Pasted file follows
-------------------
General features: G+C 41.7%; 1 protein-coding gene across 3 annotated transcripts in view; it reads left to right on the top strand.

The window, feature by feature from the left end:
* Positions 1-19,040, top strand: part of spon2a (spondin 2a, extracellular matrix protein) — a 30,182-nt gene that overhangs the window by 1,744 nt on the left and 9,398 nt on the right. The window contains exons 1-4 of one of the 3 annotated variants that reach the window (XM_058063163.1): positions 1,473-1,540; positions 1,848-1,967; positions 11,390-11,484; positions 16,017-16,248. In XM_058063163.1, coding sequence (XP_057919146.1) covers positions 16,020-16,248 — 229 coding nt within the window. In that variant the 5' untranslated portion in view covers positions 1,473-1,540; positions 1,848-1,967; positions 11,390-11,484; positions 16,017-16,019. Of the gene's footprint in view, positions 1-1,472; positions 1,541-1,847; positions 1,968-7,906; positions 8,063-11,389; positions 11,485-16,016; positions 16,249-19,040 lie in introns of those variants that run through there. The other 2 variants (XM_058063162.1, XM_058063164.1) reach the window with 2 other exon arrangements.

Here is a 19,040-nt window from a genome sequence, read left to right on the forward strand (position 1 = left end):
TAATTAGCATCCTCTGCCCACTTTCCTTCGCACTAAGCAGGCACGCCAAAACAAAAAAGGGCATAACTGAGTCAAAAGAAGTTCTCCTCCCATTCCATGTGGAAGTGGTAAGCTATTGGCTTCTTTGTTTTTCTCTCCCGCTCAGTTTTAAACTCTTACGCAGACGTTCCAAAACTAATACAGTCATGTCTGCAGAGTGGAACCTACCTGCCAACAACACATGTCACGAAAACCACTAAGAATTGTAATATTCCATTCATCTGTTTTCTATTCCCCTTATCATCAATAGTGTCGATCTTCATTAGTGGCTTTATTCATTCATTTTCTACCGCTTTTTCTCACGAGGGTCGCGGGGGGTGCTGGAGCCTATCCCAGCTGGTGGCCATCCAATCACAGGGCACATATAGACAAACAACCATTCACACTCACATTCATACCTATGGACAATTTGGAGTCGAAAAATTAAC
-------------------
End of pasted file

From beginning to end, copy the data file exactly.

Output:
General features: G+C 41.7%; 1 protein-coding gene across 3 annotated transcripts in view; it reads left to right on the top strand.

The window, feature by feature from the left end:
* Positions 1-19,040, top strand: part of spon2a (spondin 2a, extracellular matrix protein) — a 30,182-nt gene that overhangs the window by 1,744 nt on the left and 9,398 nt on the right. The window contains exons 1-4 of one of the 3 annotated variants that reach the window (XM_058063163.1): positions 1,473-1,540; positions 1,848-1,967; positions 11,390-11,484; positions 16,017-16,248. In XM_058063163.1, coding sequence (XP_057919146.1) covers positions 16,020-16,248 — 229 coding nt within the window. In that variant the 5' untranslated portion in view covers positions 1,473-1,540; positions 1,848-1,967; positions 11,390-11,484; positions 16,017-16,019. Of the gene's footprint in view, positions 1-1,472; positions 1,541-1,847; positions 1,968-7,906; positions 8,063-11,389; positions 11,485-16,016; positions 16,249-19,040 lie in introns of those variants that run through there. The other 2 variants (XM_058063162.1, XM_058063164.1) reach the window with 2 other exon arrangements.

Here is a 19,040-nt window from a genome sequence, read left to right on the forward strand (position 1 = left end):
TAATTAGCATCCTCTGCCCACTTTCCTTCGCACTAAGCAGGCACGCCAAAACAAAAAAGGGCATAACTGAGTCAAAAGAAGTTCTCCTCCCATTCCATGTGGAAGTGGTAAGCTATTGGCTTCTTTGTTTTTCTCTCCCGCTCAGTTTTAAACTCTTACGCAGACGTTCCAAAACTAATACAGTCATGTCTGCAGAGTGGAACCTACCTGCCAACAACACATGTCACGAAAACCACTAAGAATTGTAATATTCCATTCATCTGTTTTCTATTCCCCTTATCATCAATAGTGTCGATCTTCATTAGTGGCTTTATTCATTCATTTTCTACCGCTTTTTCTCACGAGGGTCGCGGGGGGTGCTGGAGCCTATCCCAGCTGGTGGCCATCCAATCACAGGGCACATATAGACAAACAACCATTCACACTCACATTCATACCTATGGACAATTTGGAGTCGAAAAATTAAC